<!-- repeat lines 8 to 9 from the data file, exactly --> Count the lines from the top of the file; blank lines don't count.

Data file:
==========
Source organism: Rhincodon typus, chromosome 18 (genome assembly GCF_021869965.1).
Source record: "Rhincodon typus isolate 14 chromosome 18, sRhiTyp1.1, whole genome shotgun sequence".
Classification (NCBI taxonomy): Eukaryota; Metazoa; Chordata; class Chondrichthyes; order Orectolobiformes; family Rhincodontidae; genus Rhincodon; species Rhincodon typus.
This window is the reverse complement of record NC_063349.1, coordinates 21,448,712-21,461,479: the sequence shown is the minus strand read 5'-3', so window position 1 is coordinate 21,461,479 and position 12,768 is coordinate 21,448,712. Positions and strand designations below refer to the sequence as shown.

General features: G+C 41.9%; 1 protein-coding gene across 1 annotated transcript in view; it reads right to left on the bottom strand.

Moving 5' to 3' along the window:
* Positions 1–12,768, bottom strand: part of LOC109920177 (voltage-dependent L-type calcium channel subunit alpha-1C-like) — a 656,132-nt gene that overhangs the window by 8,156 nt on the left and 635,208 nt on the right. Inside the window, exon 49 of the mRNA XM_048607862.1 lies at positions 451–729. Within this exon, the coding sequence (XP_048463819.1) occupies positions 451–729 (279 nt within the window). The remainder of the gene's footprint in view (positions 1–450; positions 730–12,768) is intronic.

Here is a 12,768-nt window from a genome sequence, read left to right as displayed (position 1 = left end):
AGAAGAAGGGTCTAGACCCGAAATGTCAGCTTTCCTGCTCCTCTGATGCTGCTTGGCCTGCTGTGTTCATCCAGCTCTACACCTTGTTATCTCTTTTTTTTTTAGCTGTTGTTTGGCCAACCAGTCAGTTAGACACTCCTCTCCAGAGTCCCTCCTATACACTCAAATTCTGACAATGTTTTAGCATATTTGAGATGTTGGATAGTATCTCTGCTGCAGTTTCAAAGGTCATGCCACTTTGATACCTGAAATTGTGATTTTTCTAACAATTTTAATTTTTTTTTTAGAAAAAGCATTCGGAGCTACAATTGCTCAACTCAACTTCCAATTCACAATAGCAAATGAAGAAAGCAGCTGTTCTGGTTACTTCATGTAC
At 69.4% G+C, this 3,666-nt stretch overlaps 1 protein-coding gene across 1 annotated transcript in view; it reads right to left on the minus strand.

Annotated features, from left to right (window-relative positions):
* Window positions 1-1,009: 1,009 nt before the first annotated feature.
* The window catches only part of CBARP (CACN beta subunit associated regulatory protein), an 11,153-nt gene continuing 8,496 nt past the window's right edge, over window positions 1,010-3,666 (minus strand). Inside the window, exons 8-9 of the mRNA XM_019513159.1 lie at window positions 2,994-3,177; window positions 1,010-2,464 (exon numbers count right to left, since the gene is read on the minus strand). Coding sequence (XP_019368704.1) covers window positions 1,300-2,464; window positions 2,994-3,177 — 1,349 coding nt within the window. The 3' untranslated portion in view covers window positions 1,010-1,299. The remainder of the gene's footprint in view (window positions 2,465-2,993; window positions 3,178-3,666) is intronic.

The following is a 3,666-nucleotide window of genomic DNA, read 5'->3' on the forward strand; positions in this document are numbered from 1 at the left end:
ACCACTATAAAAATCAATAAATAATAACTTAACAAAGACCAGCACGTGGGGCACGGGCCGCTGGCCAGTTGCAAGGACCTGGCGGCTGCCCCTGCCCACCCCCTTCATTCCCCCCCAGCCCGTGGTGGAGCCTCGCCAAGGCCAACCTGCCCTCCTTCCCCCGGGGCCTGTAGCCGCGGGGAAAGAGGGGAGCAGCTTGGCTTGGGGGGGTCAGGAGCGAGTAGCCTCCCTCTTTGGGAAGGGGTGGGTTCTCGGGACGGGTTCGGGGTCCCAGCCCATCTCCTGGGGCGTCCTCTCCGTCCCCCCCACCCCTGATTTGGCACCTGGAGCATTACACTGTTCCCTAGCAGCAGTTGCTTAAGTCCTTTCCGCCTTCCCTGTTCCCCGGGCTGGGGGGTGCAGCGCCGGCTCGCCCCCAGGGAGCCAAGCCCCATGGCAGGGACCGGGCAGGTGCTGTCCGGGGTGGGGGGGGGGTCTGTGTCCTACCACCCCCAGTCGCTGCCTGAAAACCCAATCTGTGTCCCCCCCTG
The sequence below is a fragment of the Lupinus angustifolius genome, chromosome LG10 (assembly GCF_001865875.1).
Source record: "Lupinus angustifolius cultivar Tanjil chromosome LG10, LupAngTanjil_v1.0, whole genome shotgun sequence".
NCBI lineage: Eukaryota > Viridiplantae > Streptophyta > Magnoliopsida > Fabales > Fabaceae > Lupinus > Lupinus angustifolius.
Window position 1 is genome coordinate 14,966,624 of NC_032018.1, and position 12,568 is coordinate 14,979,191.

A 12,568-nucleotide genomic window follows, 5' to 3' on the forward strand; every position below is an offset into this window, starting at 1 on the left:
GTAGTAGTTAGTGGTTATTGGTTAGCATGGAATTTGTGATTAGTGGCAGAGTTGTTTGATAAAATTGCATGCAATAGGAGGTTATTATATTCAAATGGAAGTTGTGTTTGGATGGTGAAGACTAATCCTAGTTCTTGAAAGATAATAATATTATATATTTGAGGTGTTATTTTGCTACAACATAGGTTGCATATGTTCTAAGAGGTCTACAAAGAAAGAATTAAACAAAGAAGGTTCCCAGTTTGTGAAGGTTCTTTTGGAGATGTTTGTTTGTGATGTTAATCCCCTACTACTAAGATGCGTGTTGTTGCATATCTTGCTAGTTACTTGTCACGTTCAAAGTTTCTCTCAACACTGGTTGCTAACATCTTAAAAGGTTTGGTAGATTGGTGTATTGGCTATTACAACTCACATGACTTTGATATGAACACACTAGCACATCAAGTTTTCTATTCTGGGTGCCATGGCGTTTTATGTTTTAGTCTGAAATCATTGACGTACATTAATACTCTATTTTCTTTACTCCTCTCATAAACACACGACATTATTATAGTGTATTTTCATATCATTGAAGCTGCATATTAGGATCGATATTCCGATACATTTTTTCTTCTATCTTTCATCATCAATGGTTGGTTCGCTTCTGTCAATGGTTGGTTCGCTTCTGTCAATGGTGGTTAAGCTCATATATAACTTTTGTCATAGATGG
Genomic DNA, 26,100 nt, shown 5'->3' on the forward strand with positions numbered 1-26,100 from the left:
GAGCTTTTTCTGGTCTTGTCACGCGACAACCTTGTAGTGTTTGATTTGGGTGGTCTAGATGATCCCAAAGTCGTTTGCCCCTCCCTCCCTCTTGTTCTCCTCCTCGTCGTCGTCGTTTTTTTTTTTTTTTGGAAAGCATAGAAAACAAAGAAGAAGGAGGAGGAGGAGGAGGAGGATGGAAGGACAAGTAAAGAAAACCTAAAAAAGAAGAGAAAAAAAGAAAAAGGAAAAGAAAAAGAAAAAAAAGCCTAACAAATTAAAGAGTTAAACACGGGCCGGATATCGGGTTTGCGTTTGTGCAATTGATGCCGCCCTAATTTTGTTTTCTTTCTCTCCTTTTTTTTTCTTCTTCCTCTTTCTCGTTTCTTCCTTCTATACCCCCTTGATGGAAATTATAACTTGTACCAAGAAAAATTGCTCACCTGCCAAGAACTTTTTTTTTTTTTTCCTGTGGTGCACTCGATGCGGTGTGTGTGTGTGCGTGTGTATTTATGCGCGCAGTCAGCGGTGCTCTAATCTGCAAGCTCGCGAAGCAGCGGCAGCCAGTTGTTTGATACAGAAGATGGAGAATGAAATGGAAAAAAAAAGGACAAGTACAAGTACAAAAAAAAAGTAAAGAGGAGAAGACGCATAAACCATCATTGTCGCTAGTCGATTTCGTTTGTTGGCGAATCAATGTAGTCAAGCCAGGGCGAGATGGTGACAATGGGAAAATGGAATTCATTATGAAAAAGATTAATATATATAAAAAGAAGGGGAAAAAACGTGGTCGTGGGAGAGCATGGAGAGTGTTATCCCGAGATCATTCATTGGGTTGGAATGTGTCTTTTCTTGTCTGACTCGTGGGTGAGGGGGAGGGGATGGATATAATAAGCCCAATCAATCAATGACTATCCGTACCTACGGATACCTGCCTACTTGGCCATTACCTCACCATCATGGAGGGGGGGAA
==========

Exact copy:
Here is a 12,768-nt window from a genome sequence, read left to right as displayed (position 1 = left end):
AGAAGAAGGGTCTAGACCCGAAATGTCAGCTTTCCTGCTCCTCTGATGCTGCTTGGCCTGCTGTGTTCATCCAGCTCTACACCTTGTTATCTCTTTTTTTTTTAGCTGTTGTTTGGCCAACCAGTCAGTTAGACACTCCTCTCCAGAGTCCCTCCTATACACTCAAATTCTGACAATGTTTTAGCATATTTGAGATGTTGGATAGTATCTCTGCTGCAGTTTCAAAGGTCATGCCACTTTGATACCTGAAATTGTGATTTTTCTAACAATTTTAATTTTTTTTTTAGAAAAAGCATTCGGAGCTACAATTGCTCAACTCAACTTCCAATTCACAATAGCAAATGAAGAAAGCAGCTGTTCTGGTTACTTCATGTAC